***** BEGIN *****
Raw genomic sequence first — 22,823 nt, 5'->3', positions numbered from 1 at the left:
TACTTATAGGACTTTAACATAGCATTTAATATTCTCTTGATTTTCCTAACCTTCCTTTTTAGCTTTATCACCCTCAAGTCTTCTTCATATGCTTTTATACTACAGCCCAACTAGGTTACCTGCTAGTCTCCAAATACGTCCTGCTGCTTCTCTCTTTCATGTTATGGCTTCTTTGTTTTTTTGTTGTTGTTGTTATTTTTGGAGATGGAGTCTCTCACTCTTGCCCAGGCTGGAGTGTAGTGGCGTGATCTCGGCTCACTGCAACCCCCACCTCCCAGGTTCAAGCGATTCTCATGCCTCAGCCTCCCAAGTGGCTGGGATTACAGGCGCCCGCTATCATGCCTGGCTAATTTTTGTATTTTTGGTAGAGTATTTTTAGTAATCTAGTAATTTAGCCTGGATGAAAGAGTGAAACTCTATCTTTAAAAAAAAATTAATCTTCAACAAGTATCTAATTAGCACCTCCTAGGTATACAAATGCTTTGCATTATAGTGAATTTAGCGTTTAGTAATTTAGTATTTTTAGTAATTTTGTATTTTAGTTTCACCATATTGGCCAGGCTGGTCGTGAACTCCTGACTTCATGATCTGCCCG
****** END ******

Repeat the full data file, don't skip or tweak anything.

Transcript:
Raw genomic sequence first — 22,823 nt, 5'->3', positions numbered from 1 at the left:
TACTTATAGGACTTTAACATAGCATTTAATATTCTCTTGATTTTCCTAACCTTCCTTTTTAGCTTTATCACCCTCAAGTCTTCTTCATATGCTTTTATACTACAGCCCAACTAGGTTACCTGCTAGTCTCCAAATACGTCCTGCTGCTTCTCTCTTTCATGTTATGGCTTCTTTGTTTTTTTGTTGTTGTTGTTATTTTTGGAGATGGAGTCTCTCACTCTTGCCCAGGCTGGAGTGTAGTGGCGTGATCTCGGCTCACTGCAACCCCCACCTCCCAGGTTCAAGCGATTCTCATGCCTCAGCCTCCCAAGTGGCTGGGATTACAGGCGCCCGCTATCATGCCTGGCTAATTTTTGTATTTTTGGTAGAGTATTTTTAGTAATCTAGTAATTTAGCCTGGATGAAAGAGTGAAACTCTATCTTTAAAAAAAAATTAATCTTCAACAAGTATCTAATTAGCACCTCCTAGGTATACAAATGCTTTGCATTATAGTGAATTTAGCGTTTAGTAATTTAGTATTTTTAGTAATTTTGTATTTTAGTTTCACCATATTGGCCAGGCTGGTCGTGAACTCCTGACTTCATGATCTGCCCG